Starring Penélope Cruz, Ben Kingsley, Dennis Hopper, Patricia Clarkson, Peter Sarsgaard
Directed by Isabel Coixet
David Kepesh (Ben Kingsley) is a toxic bachelor, in love with the idea of women but highly resistant to their long-term charms.
He lives in a spare, perfect New York apartment decorated with expensive black-and-white photography by Edward Weston and a carefully curated liquor cart. He is a cultural critic who is introduced in Elegy speaking to Charlie Rose about his book on hedonism in Puritan America.
He's a vain, confident man who tends to fall in lust with the beautiful young women who sign up for his cultural criticism courses, a predilection that has lost him a son, a wife, and, possibly, something more profound.
The set-up for Spanish director Isabel Coixet's Elegy at first glance has a certain slick veneer, a very New York sensibility that threatens to play into the worst kind of upper-middlebrow clichés about literary men and their travails between the ears and in the sack. Some of the dialogue is overly fussy, sounding very much like the interior voices and ornate language of fiction awkwardly translated to human speech.
Adapted from a novel by the ultimate macho-egghead writer Philip Roth, Elegy is in some ways a replaying of Nabokov's Lolita, about a sophisticated but ultimately lusty middle-aged man who finds himself dashed upon the breakers of a young girl's heart.
Almost comical in his fastidiousness, David is a man of control and culture who uses those gifts to woo the young women he meets. In voice-over and in conversations with his poet buddy George O'Hearn (Dennis Hopper, as a toxic married man who keeps a cast of pretty young things on the side), David keeps emotional distance from his latest conquest Consuela Castillo (Penélope Cruz) even as he inches her slowly, carefully toward his bed.
But the seemingly naive and virginal Consuela, despite the Alice in Wonderland headbands and conservative Cuban upbringing, is not what she seems.
Adapted by screenwriter Nicholas Meyer, Elegy articulates with great subtlety how older men dabbling in young women play a game of cheating mortality, believing that if — like a shark — they stay perpetually in motion, they stay alive.
And as we come to see, there is some sad truth in that belief. Drawing others close to us, entering into marriages or long-term relationships is a way for us to watch time's passage on another's body. We therefore see it all the more clearly in our own.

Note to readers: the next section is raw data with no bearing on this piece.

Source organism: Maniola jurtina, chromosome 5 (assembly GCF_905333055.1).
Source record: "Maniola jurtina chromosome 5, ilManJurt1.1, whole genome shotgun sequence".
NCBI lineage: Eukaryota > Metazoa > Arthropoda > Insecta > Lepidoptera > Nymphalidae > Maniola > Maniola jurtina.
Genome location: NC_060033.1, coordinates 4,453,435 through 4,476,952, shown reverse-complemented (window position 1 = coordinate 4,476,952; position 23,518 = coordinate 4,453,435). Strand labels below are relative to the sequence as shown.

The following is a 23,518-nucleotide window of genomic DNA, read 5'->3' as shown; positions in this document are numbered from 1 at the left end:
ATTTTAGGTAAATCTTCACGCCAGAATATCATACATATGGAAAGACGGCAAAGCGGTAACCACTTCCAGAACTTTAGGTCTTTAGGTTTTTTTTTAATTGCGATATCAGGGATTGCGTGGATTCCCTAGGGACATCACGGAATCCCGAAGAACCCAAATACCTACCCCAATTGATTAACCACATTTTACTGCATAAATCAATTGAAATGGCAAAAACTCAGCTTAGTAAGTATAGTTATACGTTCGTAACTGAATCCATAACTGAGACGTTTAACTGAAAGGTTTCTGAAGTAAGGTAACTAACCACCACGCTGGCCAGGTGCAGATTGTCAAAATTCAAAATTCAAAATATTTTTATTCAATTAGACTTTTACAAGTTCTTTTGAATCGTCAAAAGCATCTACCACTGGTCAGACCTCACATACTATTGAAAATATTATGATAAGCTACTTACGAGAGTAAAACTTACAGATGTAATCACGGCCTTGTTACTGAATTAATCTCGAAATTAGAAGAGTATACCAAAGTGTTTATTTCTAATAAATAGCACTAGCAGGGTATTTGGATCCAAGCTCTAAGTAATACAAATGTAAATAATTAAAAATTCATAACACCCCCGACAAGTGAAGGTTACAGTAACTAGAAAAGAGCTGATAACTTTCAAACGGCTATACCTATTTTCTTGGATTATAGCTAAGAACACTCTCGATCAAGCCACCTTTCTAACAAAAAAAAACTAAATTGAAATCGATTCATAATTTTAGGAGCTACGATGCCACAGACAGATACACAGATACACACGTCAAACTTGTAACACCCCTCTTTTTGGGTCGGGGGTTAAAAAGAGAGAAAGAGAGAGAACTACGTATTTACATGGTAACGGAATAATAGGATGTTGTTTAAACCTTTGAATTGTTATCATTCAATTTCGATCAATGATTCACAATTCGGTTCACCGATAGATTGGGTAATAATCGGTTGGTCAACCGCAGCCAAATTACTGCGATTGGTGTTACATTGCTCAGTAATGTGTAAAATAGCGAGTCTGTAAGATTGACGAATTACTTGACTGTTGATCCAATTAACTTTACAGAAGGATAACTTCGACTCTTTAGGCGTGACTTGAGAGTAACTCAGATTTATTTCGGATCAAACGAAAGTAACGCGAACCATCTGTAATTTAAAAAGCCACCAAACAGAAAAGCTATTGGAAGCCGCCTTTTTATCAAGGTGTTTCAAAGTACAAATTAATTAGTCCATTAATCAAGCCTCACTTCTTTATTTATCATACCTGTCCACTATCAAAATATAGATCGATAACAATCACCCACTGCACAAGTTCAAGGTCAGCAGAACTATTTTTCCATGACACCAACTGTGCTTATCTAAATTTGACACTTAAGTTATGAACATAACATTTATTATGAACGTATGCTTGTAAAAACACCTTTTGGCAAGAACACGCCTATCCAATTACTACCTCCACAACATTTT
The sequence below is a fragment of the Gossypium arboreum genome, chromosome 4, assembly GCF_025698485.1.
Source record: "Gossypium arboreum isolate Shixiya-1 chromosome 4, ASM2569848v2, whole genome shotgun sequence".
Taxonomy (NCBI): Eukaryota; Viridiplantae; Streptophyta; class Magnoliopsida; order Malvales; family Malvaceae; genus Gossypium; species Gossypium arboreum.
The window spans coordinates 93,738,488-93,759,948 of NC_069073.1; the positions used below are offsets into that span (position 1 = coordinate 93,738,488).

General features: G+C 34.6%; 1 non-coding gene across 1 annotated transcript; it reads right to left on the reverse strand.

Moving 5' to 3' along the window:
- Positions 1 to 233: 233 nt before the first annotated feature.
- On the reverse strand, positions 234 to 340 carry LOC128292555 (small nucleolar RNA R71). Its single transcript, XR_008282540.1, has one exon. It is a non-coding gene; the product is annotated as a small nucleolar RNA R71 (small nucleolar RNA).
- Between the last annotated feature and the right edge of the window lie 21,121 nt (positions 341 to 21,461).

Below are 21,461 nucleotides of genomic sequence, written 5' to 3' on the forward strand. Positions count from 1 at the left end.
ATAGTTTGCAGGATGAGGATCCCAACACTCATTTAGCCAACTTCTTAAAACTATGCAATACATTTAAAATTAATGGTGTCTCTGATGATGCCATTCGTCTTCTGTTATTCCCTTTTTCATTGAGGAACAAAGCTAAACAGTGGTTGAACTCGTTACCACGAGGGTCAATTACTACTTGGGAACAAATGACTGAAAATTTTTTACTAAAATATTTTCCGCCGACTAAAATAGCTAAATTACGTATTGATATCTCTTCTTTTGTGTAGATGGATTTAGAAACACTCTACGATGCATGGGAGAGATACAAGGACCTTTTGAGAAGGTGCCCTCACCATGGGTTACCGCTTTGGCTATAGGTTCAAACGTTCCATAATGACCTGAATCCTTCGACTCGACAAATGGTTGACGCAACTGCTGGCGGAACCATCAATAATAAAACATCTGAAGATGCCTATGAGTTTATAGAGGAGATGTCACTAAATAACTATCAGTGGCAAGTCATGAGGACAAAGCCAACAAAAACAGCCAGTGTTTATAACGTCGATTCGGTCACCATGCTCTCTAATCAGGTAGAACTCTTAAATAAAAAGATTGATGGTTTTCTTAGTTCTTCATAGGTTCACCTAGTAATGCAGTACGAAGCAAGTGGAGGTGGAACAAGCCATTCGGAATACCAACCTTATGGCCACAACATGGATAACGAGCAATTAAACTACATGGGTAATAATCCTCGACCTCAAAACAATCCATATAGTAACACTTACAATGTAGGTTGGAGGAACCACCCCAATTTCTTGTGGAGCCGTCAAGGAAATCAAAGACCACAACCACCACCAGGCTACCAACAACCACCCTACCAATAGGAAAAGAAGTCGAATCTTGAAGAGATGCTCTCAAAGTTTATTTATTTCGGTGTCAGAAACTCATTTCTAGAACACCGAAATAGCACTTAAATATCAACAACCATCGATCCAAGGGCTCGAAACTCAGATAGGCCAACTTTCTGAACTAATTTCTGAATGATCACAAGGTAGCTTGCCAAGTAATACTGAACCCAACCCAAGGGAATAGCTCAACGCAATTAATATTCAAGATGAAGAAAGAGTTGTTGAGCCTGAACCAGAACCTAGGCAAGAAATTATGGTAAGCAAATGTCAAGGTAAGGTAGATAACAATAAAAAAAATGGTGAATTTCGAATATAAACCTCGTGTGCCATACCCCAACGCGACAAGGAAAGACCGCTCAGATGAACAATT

Elegy's satisfying complexity comes from this honest appreciation of men's fears informed by a woman director's touch. The male characters are onion-peel complicated and sad, but the female characters are equally robust and well-drawn. As Consuela, Penélope Cruz is edgy and smart and maintains our interest even as the fascinating Ben Kingsley threatens to wrest it away with his more pointed and profound neuroses.
And there are other wise babes on hand too, like the lusciously urbane Patricia Clarkson, wonderful as David's friend-with-benefits Carolyn, a Candace Bushnell-style liberated, sexually in-control business woman.
Carolyn seems content with her and David's occasional sexual rendezvous, but is human enough to get furious when she senses David is seeing another woman. Like David, Carolyn realizes, perhaps too late, that life is passing her by, that the relationships and even the children she forsook might come back to haunt her.
But despite memorable turns by Hopper, Deborah Harry, and Peter Sarsgaard as David's bitter adult son, it is ultimately Kingsley who rules the roost. He is sublime as the emotionally truncated cultural critic, deft and erudite in his analysis of literature or art, but utterly blind in knowing his own heart.
The picture of metrosexual self-assurance, with his ramrod, cocksure posture and wardrobe of grays and blacks, Kingsley projects an intimidating ability to make the world go his own way. He has often been memorable in showy roles like Sexy Beast where sadism and nastiness rule the day, but he does just as well with control and buried emotions and the kind of sly, understated humor that can make a line register as improbably funny.
Even David's laughter seems cautious and controlled. His transformation over the course of Elegy, from a self-aware roué to someone who recognizes all he has missed in life, is carried nimbly on Kingsley's shoulders.
In this film about missed opportunities, David realizes too late that he was so careful to protect himself and so fixated on Consuela's beauty he never looked beyond the surface to imagine a future with her.
Smart and devastatingly sad, Elegy is at heart a film about the many damned-to-fail ways we try to protect ourselves from the inevitable certainty of death.